The Localism Bill


The Localism Bill

Catherine Staite, Director of the Institute of Local Government Studies

“The Localism Bill is seen by some commentators to mark, if not the end, than at least the beginning of the end of central government’s control of local government. The introduction of a ‘general power of competence’, which means that councils can do anything lawful, providing the Secretary of State hasn’t said they can’t, has been greeted with muted enthusiasm. Others are not convinced and point out the new powers which central government is taking for itself, which undermine localism. These include the right to determine whether a council tax increase is excessive and should therefore be the subject of a local referendum. This blend of giving with one hand and undermining with the other, together with the Secretary of State, Eric Pickles’ relentless barrage of public criticism of local authorities, has created a very unhelpful relationship between central and local government. Not only has the criticism often been ill-informed or unfounded, there is strong suspicion in local government that it is not really about salaries or bin collection but a calculated move to put local government in the wrong, so they can take the brunt of public anger as the cuts really start to bite.

All of which poses the questions ‘What is localism?’ and ‘What could localism achieve?’. The answer to the first is that it means whatever you want it to mean. It could mean devolving to local government the powers to raise the revenues which support the provision of services which they provide or commission for local communities. It could also mean devolving to local people the powers to take over the running of council services and assets and giving them a much more direct say, in the future shape of the places where they live. So, localism can be about power, equity, money, sustainability, democracy, civic engagement and co-production of better outcomes for people – many of the really important things in life.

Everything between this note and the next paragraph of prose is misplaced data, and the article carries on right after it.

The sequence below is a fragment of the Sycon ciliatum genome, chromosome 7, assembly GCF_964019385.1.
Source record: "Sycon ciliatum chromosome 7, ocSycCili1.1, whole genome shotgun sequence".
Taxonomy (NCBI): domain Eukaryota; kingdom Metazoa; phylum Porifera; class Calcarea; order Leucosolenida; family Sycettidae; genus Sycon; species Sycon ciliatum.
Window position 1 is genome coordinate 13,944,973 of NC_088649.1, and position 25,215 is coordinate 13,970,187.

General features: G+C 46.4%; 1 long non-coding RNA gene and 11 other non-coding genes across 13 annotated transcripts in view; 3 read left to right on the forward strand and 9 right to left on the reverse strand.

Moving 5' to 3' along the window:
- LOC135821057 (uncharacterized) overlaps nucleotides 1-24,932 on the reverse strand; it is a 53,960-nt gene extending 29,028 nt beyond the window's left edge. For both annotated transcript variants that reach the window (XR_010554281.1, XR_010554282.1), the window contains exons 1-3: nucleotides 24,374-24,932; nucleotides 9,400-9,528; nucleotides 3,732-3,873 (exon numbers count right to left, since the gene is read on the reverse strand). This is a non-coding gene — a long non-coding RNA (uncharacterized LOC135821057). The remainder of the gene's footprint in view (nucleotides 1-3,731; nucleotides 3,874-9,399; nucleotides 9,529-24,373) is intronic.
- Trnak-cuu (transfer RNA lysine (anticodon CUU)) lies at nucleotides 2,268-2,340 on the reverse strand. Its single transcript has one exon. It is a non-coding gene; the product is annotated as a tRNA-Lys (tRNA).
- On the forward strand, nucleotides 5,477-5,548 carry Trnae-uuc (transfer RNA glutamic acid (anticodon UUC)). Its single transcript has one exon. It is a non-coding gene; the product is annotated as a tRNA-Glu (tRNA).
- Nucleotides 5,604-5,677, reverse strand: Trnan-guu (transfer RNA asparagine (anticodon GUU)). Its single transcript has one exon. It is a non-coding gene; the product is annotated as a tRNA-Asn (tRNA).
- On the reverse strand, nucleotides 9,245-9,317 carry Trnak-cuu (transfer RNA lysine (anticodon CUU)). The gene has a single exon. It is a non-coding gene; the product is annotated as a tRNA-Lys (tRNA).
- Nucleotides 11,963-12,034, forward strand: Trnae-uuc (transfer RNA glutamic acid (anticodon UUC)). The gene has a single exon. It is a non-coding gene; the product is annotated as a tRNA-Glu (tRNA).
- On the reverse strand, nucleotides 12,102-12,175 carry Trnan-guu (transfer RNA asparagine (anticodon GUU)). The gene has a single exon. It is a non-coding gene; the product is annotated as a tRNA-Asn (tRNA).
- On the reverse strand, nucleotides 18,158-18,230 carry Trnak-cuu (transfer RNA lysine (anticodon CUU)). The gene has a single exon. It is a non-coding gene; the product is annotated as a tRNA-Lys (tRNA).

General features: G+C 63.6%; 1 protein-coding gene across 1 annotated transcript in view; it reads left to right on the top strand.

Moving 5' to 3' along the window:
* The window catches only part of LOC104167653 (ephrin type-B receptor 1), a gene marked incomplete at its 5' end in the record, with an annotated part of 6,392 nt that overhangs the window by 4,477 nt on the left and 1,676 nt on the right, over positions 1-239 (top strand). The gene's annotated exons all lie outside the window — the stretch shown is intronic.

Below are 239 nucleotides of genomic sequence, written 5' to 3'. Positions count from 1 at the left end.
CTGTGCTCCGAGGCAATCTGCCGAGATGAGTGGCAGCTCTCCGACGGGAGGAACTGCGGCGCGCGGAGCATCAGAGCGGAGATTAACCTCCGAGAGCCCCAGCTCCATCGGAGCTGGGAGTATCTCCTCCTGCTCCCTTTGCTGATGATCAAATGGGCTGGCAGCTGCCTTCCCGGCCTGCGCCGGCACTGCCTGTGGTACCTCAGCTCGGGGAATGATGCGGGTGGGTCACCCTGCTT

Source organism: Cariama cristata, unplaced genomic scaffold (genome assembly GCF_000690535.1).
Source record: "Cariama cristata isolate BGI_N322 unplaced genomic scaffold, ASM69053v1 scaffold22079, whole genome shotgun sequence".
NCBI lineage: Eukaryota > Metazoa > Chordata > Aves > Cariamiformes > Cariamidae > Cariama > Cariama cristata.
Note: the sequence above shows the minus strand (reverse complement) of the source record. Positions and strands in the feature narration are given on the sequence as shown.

Localism could achieve a great deal but first we need to overcome some huge barriers. England is one of the most centralised countries in the developed world, in marked contrast to our European neighbours. Central control of resources and power is firmly embedded in the machinery of national government and trumps whatever localising tendencies national politicians might have. This makes it harder for local councils to pool their resources with other big service providers such as, health, Jobcentre Plus and the police, to focus on delivering creative, co-ordinated, differentiated responses to local need. Central control also creates waste because different agencies are trying to tackle the same difficult issues in diverse ways and can duplicate and undermine each others’ efforts. Central government does occasionally allow some limited local joint ventures but progress is painfully slow and the waste of opportunity and resources goes on and on.

Local councils’ response to the riots shows how an effective local infrastructure can respond to crises and mobilise effort. It could also be argued that the riots were evidence of a failure of politics, both locally and nationally, which has left so many people with so little to lose. Central government cannot revitalise local economies, raise aspirations or encourage engagement from Whitehall. That is like trying to knit while wearing boxing gloves. Local government has developed skills in joining up at a local level those policies which central government has failed to join up at a national level. It has also demonstrated again and again just how efficient and effective it can be. Perhaps the time is right for it to pick up the general power of competence and run with it, and for central government to cheer them on, not trip them up - for the benefit of the people they all serve."